Personal Branding for Physicians

Branding might not seem as important for physicians as it does for other types of professionals and businesses. However, in this changing medical landscape, physicians need to treat their practices more as businesses, and personal branding is a part of that.

In this case, branding isn’t necessarily about logos and taglines. Simply put, a physician’s brand is essentially equal to his or her reputation. What patients think about you, how well-known you are in your community, your online presence–that is your brand.

More and more patients are turning to online sources to find a physician. They may look at your website, but they are also likely consulting online reviews and listings as well. Branding is more important than ever if you want to attract the attention of these patients, whether you are just starting out or are already an established physician.

What Is Your Brand?

Cultivating your brand is all about setting yourself apart from other physicians. In an interview with Forbes, branding expert Mark W. Schaefer explains that physicians can create their brands by helping and building trust with patients, rather than trying to “sell” themselves. Physicians should do what comes naturally to them: helping, serving, and educating patients. Cultivating your brand shouldn’t feel forced, or people will notice. Do what you love to do, and use that to build your audience.

Branding yourself sounds like a daunting task, but it’s really all about taking what you do best and amplifying it. You know yourself better than anyone else. You know your strengths as a physician, and how you can best help patients. This is your brand, and this is how you set yourself apart from others.

Your brand is also made up of the patient experience. When patients make an appointment with you, what can they expect? If a patient were to look you up online prior to setting an appointment, what would that patient see? It’s about putting the patient at ease and gaining trust. This even extends to your office staff. If patients have a bad experience with your office staff, that affects their opinion of your brand, as well. Patients expect a consistent experience throughout the treatment process.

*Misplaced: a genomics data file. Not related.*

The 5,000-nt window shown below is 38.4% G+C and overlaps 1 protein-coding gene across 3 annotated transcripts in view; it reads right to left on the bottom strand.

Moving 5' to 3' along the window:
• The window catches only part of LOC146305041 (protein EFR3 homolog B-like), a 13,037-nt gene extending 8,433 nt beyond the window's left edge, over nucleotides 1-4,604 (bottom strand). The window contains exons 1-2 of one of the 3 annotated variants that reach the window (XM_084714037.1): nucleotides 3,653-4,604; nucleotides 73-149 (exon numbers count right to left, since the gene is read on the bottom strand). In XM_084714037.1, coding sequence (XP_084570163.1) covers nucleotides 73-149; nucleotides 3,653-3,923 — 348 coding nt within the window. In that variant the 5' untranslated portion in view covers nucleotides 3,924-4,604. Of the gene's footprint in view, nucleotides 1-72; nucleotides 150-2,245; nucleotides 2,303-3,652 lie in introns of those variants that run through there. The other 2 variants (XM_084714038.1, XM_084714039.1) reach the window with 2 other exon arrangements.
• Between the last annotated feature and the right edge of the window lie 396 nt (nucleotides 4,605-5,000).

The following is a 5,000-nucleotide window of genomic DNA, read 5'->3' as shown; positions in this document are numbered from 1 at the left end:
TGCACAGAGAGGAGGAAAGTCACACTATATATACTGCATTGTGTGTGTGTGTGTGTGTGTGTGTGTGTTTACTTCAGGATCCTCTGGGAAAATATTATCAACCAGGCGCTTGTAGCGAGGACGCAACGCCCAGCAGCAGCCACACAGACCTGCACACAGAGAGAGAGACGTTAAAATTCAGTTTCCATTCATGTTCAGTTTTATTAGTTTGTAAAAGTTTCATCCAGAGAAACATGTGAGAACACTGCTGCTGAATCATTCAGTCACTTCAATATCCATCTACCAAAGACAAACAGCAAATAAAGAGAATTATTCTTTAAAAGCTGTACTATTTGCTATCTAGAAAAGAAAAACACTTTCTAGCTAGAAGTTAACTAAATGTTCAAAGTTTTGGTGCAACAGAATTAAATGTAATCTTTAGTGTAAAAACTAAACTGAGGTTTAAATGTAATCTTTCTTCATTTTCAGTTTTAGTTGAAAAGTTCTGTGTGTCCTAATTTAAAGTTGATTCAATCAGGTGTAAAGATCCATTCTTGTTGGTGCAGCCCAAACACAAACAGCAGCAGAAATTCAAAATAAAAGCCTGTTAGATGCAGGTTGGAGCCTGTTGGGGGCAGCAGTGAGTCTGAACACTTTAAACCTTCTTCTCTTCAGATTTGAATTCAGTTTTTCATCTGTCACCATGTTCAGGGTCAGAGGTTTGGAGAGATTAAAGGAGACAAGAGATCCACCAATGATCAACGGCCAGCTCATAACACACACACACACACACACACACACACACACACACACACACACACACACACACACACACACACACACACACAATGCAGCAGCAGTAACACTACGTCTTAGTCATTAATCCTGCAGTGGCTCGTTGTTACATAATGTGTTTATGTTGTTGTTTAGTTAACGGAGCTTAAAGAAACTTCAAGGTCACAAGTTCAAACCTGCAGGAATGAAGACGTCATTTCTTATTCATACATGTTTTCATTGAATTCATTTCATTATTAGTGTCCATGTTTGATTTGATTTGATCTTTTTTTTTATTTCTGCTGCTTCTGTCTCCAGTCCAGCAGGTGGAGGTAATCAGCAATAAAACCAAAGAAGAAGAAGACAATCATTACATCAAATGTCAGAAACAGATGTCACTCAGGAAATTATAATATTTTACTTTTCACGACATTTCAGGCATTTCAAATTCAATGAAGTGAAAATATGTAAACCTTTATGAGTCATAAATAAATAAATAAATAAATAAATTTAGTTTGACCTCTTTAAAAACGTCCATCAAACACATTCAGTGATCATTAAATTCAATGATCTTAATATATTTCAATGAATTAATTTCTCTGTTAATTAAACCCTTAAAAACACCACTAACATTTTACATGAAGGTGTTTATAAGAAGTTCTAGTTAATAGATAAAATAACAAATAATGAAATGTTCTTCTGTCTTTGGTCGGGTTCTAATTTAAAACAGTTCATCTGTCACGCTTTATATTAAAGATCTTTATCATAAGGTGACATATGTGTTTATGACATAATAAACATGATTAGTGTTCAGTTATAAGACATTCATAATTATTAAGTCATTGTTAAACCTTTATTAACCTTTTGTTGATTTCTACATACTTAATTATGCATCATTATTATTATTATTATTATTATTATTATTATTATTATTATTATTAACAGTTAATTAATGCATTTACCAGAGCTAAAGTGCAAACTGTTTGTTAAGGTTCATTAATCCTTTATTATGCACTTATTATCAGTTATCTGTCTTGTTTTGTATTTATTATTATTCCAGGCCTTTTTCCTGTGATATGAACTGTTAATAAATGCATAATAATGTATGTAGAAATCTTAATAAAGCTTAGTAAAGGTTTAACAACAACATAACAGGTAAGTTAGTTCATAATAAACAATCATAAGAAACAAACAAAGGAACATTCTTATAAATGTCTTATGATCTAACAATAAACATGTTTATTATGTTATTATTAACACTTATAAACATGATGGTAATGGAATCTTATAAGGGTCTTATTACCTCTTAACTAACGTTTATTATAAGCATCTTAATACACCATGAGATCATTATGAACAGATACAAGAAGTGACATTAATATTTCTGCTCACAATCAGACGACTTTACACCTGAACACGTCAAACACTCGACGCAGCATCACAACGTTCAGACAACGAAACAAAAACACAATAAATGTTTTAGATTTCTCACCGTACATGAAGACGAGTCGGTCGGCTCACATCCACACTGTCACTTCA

Your communication skills, or “bedside manner,” also contribute to your brand. If you look at physician reviews online, you’ll notice that aside from the treatment itself, the most common thing that patients discuss is how the doctor interacted with them. Openness, honesty, and a friendly demeanor are often lauded as positive traits in a physician, while physicians that seem closed-off, rushed, and cold often get negative scores. This can ultimately make or break your brand. Even if you are the very best at what you do, potential new patients may pass you over if you are known for having a poor attitude.

Once you have a good sense of what your brand should be, you need to make sure you are establishing that public persona to truly make it your brand.

How to Establish Your Brand

Medical News Today recently did a series on personal branding for physicians. One of the biggest takeaways from this series is remembering that every interaction with a patient is an opportunity to establish and grow your brand.

This goes beyond just the interactions patients have with you in your office–it also extends to your online presence. Even if you aren’t actually interacting with patients, your website and online reviews are helping patients to form opinions about your brand before they ever meet you.

For this reason, consistency is an important part of building your brand. You need to meet patients’ expectations to keep up your good reputation. If you promise a certain experience to your patients, you need to deliver on that promise. Consistency helps you build trust with your patients, which ultimately helps you build your brand. Every type of communication, from in-office visits, to interactions with your staff, to the experience on your website, should serve the brand you have chosen for yourself. If you create a consistently great experience for patients, you are already well on your way to establishing and growing your brand.

Ultimately, branding isn’t about outwardly “selling” yourself to patients. If you focus on taking care of your patients, and communicating clearly, your reputation will do the selling for you. Building a brand sounds difficult, but while it does take work, it’s ultimately about doing what you do best.

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